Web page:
Determining the Basis of Trust Assets
Presented by Tim Weller
Determining the basis of assets held in trust depends on whether the trust is revocable or irrevocable, on the trust’s tax identification number, and on whether the assets are included in the grantor’s estate. Although there are some exceptions—and you should always seek help from your tax advisor—these fundamental principles should get you started.
When a revocable trust is funded by a grantor, the assets continue to be treated as the grantor’s own for tax purposes. Upon the grantor’s death, the trust assets are included in the grantor’s estate and receive a new basis equal to the fair market value (FMV) on the date of the grantor’s death (or an alternate valuation date). The trust then becomes irrevocable, and when the assets are distributed to the beneficiaries, the basis is carried over—meaning the beneficiaries’ basis is the trust’s adjusted basis.
For assets held in irrevocable trusts, the basis depends on whether the trust is deemed a grantor trust. An irrevocable trust is a grantor trust when the trust continues to use the grantor’s tax identification number. While the assets are removed from the estate for estate tax purposes, the grantor continues to be liable for the trust’s income taxes. The trust assets will carry over the grantor’s adjusted basis, rather than get a step-up at death.
Assets held in an irrevocable trust that has its own tax identification number (i.e., nongrantor trust status) do not receive a new basis when the grantor dies.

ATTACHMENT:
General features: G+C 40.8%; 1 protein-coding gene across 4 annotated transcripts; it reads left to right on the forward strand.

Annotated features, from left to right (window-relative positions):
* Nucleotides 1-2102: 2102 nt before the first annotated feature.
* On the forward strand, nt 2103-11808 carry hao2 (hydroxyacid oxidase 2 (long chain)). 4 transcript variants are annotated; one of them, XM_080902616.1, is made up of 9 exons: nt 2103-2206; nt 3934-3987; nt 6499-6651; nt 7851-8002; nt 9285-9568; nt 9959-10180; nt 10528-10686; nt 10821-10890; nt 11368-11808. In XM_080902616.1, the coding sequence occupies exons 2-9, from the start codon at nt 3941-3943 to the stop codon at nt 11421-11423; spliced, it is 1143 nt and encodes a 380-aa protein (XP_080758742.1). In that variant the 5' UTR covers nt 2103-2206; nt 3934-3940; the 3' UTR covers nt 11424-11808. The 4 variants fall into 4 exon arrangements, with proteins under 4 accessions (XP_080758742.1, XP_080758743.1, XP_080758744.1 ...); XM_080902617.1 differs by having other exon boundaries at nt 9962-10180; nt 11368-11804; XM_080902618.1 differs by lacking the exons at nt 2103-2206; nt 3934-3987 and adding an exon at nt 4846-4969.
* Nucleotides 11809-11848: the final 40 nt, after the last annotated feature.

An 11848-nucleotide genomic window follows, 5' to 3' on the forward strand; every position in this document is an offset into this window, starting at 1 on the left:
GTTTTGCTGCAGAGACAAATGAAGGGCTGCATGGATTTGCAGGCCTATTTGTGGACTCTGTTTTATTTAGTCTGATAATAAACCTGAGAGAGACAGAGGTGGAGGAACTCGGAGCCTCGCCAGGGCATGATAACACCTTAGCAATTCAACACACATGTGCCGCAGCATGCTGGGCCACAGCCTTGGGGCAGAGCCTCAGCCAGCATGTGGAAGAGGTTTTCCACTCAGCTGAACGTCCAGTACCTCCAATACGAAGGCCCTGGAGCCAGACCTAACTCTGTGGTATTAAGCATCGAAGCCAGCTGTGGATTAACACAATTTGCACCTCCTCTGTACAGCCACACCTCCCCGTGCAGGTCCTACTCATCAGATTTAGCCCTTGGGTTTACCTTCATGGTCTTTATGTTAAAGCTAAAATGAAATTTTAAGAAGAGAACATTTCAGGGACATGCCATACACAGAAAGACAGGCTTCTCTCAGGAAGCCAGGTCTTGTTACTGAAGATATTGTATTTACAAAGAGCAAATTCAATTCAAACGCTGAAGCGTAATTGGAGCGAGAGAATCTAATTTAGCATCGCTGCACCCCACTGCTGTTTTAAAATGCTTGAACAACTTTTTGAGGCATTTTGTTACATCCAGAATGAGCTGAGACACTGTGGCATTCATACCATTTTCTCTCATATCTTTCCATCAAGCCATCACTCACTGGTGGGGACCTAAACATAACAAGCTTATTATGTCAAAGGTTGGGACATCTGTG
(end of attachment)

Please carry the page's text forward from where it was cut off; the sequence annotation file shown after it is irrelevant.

When the grantor transfers the assets to the trust as a gift, the grantor’s adjusted basis as of the date of the gift continues to be the basis of the trust assets. When assets are distributed to the beneficiaries, there is a carryover basis of the trust’s adjusted basis as of the date of the distribution.
Marital/Credit Shelter Trusts
The treatment of basis for assets held in a revocable tax planning trust, commonly known as an AB trust or a marital/credit shelter trust, is more complex. Upon the grantor’s death, the trust becomes irrevocable, and the trustee is directed to divide assets between the credit shelter trust (estate tax exemption) and the marital trust.
Assets transferred to the credit shelter trust get a new basis based on the value of the assets at the grantor’s date of death. When assets are distributed to the beneficiaries, the beneficiaries retain the trust’s adjusted basis.
The marital trust also gets a new basis upon the death of the grantor. Because the assets are also included in the surviving spouse’s estate upon death, however, the assets receive a new basis at the time they are transferred to the remaining beneficiaries.
This material has been provided for general informational purposes only and does not constitute either tax or legal advice. Although we go to great lengths to make sure our information is accurate and useful, we recommend you consult a tax preparer, professional tax advisor, or lawyer.
Tim Weller is a financial professional with Weller Group LLC at 6206 Slocum Road, Ontario, NY 14519. He offers securities as a Registered Representative of Commonwealth Financial Network®, Member FINRA/SIPC. He can be reached at 315-524-8000 or at email@example.com.
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